Both Sides Research New Atlantic Coast Pipeline Statement
Both sides in the battle to build a natural gas pipeline through central Virginia and the Shenandoah Valley are pouring through thousands of pages in a study filed by federal regulators.
AUGUSTA COUNTY, Va. (WVIR) - Both sides in the battle to build a natural gas pipeline through central Virginia and the Shenandoah Valley are pouring through thousands of pages in a study filed by federal regulators.
The Federal Energy Regulator Commission (FERC) released its three-volume draft environmental impact statement on the pipeline Friday. FERC says it evaluated 14 alternative routes for the pipeline, including building it in existing rights-of-ways.
The draft statement rules out all of those alternatives. The statement says the 42-inch natural gas pipeline would not significantly affect public safety.
People who are against the Atlantic Coast Pipeline say they find the report irresponsible. Property owners told FERC their concerns about explosions and landslides. FERC’s draft dismisses community fears that the project would harm the Rockfish Valley's history and prevent future development at Wintergreen.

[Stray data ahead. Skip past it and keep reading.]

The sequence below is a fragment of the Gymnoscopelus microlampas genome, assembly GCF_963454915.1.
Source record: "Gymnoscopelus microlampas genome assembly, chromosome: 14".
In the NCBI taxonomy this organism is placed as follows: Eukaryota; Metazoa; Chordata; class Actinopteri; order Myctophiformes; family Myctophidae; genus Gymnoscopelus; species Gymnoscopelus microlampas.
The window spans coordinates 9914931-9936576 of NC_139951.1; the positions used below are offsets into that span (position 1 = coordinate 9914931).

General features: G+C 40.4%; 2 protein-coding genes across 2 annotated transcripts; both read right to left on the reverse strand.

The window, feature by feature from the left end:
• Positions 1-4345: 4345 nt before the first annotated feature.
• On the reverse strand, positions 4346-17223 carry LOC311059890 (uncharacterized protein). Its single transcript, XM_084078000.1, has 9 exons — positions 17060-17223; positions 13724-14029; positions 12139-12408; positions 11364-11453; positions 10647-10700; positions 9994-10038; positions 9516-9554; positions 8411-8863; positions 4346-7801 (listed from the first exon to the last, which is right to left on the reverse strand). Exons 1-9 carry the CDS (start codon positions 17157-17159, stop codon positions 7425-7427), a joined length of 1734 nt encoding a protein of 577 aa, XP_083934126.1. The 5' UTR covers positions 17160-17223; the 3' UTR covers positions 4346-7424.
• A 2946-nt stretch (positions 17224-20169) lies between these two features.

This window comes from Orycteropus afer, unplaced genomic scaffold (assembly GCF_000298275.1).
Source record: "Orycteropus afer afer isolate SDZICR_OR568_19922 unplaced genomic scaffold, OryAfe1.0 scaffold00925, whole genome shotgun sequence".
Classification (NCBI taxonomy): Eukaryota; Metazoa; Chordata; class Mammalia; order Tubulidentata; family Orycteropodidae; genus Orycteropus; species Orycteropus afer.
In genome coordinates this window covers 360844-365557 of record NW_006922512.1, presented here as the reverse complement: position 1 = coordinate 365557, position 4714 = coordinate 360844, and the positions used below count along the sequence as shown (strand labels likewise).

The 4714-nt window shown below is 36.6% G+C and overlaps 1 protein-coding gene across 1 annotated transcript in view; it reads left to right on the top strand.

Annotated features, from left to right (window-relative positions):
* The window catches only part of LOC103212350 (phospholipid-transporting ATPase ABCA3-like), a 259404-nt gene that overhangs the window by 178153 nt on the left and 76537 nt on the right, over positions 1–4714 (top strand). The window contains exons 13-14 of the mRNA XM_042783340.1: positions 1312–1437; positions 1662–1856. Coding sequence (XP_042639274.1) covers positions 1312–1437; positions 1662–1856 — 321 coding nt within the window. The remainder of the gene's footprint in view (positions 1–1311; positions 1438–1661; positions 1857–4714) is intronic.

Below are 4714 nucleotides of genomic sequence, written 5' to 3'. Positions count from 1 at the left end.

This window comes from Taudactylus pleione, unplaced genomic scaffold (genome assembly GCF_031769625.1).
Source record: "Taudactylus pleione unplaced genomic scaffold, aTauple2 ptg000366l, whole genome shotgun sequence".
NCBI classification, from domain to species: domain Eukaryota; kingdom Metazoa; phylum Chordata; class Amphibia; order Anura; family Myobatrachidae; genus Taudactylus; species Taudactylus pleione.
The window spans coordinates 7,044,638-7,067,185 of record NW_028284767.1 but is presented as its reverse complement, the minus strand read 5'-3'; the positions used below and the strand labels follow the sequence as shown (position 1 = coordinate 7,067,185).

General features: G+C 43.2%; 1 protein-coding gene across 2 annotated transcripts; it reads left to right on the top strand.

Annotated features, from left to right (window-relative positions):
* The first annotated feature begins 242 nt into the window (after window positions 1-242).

Opponents of the pipeline feel like the feds ignored their concerns.
“We've spent the last two and a half years documenting those very carefully and have done a very good job, and FERC says they've considered it and dismissed it,” said Nancy Sorrells of the Augusta County Alliance.
“We do believe that the FERC has validated the public need for the project and has agreed that we can mitigate the route and protect the public and natural resources,” said said Jen Kostyniuk, the communications director for Dominion Energy.
Dominion expects FERC to issue its final environmental impact statement in June. It will help commissioners decide whether to approve the pipeline.
FERC will hold public meetings starting in February for people to comment on the draft in person. The meetings closest to central Virginia are in Farmville, Lovingston, and Staunton.